Governor Newsom recently signed two measures into law that deal with food delivery applications and food safety. The two measures are AB 2149 and AB 3336. The following is an explanation of these bills’ provisions.
AB 2149 – Food Delivery Platforms
AB 2149 by Assemblywoman Lorena Gonzalez (D-San Diego) was signed into law on September 24 as Chapter 125. It adds Chapter 22.4 (commencing with Section 22598) to Division 8 of the Business and Professions Code.
Section 1 of the bill provides that the measure is known as the Fair Food Delivery Act of 2020.
Section 2 of the bill adds Chapter 22.4 (commencing with Section 22598) to Division 8 of the Business and Professions Code. Chapter 22.4 is title “Food Delivery Platforms.” It adds two new code sections.
First, Section 22598 provides two definitions: “Food delivery platform,” which means an online business that acts as an intermediary between consumers and multiple food facilities to submit food orders from a consumer to a participating food facility, and to arrange for the delivery of the order from the food facility to the consumer. “Food facility,” which means a food facility, as defined in Section 113789 of the Health and Safety Code.
Second, Section 22599 provides that a food delivery platform is prohibited from arranging for the delivery of an order from a food facility without first obtaining an agreement with the food facility expressly authorizing the food delivery platform to take orders and deliver meals prepared by the food facility.
AB 3336 – Third-party Food Delivery Platforms and Food Safety
AB 3336 by Assemblywoman Wendy Carrillo (D-Los Angeles) was signed into law on September 18 as Chapter 105. It amends Section 113982 and adds Section 113930.5 to the Health and Safety Code.
Section 1 of the bill adds Section 113930.5 to the Health and Safety Code. This new code section provides a definition of “third-party food delivery platform.” It means a business engaged in the service of online food ordering and delivery from a food facility to a consumer. The section also specifies that a food facility does not include a grocery store, or a room, building, or place or portion, excluding a restaurant, that is used to sell to a customer primarily the following products: fresh produce, meat, poultry, fish, deli products, dairy products, perishable beverages, baked foods, and prepared foods.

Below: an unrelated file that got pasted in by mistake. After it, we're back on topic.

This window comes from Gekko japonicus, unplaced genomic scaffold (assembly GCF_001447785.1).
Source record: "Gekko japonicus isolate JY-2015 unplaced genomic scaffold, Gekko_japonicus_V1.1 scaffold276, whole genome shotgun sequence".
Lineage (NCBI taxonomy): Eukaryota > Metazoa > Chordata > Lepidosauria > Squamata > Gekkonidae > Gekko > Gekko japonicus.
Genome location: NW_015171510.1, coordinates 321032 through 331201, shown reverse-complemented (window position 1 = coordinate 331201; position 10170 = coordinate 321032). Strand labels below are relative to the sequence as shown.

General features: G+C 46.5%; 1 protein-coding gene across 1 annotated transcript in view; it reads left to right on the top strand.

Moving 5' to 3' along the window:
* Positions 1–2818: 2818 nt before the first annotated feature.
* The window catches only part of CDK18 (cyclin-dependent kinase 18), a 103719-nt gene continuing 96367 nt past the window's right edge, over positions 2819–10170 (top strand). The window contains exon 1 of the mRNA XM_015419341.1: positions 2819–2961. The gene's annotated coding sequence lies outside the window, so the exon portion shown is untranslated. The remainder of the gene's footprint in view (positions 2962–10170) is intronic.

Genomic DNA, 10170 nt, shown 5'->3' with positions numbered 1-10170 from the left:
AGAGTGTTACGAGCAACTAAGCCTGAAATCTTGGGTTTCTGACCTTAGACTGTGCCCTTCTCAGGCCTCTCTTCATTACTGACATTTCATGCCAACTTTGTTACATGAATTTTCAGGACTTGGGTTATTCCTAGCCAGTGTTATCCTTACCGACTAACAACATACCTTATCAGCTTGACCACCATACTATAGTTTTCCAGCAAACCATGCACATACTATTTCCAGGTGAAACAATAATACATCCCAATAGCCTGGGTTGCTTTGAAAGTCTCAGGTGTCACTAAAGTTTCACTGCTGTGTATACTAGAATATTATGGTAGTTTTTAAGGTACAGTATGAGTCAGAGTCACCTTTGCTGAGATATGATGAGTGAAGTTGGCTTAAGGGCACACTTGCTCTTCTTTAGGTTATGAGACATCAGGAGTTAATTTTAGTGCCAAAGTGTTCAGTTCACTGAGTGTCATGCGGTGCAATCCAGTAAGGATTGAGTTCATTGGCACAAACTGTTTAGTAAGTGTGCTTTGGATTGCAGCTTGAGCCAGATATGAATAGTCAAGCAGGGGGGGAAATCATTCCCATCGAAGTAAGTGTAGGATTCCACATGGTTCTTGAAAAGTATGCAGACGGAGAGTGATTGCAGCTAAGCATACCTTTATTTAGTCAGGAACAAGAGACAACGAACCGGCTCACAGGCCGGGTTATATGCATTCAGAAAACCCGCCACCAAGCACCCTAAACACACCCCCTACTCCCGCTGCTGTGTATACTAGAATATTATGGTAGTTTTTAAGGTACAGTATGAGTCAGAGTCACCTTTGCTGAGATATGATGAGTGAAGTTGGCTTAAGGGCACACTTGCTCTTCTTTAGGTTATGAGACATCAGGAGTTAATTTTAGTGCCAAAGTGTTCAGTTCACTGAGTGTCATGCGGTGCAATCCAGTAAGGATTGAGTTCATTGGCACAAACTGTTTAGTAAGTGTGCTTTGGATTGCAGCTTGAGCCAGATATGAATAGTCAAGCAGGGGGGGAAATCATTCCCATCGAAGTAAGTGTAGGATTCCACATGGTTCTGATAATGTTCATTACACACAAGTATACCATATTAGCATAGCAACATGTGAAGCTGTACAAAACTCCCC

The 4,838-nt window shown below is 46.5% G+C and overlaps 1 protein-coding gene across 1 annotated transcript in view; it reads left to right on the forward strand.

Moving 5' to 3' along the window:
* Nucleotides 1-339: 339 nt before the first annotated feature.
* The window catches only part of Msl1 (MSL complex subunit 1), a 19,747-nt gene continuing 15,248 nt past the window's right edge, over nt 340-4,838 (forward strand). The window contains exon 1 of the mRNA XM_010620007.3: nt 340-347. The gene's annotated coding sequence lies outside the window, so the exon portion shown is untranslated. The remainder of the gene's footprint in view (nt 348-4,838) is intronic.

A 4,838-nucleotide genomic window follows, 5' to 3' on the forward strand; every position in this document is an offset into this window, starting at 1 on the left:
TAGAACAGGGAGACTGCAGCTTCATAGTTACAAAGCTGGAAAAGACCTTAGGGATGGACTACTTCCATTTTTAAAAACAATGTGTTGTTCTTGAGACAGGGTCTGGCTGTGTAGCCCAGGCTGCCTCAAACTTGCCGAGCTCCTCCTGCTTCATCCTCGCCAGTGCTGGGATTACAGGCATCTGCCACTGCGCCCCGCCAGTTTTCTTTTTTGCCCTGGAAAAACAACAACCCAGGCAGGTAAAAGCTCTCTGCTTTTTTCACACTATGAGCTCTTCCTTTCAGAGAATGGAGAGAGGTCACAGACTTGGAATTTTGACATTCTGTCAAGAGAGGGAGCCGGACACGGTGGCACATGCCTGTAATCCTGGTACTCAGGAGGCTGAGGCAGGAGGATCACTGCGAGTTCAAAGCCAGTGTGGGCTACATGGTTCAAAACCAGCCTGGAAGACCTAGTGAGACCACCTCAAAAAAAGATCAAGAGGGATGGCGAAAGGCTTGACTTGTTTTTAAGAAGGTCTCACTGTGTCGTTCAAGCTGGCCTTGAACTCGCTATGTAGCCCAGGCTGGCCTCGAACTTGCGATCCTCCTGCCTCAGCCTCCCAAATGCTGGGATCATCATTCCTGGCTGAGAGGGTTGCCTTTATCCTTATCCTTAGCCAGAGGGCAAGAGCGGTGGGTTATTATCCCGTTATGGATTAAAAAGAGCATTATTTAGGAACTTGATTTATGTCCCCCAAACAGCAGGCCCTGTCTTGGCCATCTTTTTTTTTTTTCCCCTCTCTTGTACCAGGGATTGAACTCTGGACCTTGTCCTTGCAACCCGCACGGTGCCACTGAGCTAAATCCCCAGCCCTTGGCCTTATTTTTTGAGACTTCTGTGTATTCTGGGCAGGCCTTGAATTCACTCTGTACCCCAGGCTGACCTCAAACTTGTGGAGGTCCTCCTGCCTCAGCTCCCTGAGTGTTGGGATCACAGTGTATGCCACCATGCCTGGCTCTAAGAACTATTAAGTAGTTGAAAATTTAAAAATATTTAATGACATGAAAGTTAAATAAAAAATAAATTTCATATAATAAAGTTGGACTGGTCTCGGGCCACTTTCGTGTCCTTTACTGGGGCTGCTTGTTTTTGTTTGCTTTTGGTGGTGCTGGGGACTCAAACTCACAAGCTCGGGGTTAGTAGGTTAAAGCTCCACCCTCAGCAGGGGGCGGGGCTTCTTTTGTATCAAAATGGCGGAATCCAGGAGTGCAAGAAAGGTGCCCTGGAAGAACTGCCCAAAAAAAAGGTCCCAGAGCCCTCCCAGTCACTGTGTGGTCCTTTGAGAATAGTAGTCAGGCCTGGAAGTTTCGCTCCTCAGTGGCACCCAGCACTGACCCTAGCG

Section 2 of the bill amends Section 113982 of the Health and Safety Code. The bill adds a new subdivision (b) which, first, provides that ready-to-eat food delivered through a third-party food delivery platform cannot be transported in a manner that meets all of the following requirements:
- The interior floor, sides, and top of the food holding area must be clean and capable of withstanding frequent cleaning.
- Ready-to-eat food must be protected from contamination.
- The food must be maintained at holding temperature necessary to prevent spoilage.
Second, all bags or containers in which ready-to-eat foods are being transported or delivered from a food facility to a customer through a third-party food delivery platform must be closed by the food facility with a tamper-evident method prior to the food deliverer, who transports and delivers ready-to-eat food for the third-party food delivery platform, taking possession of the ready-to-eat food.
Third, enforcement officers may recover from a third-party food delivery platform reasonable costs that are associated with the enforcement of this section against food deliverers who transport and deliver ready-to-eat food for the third-party food delivery platform.
Fourth, the requirements do not apply to food transported as part of a charitable feeding program or food being donated to a food bank.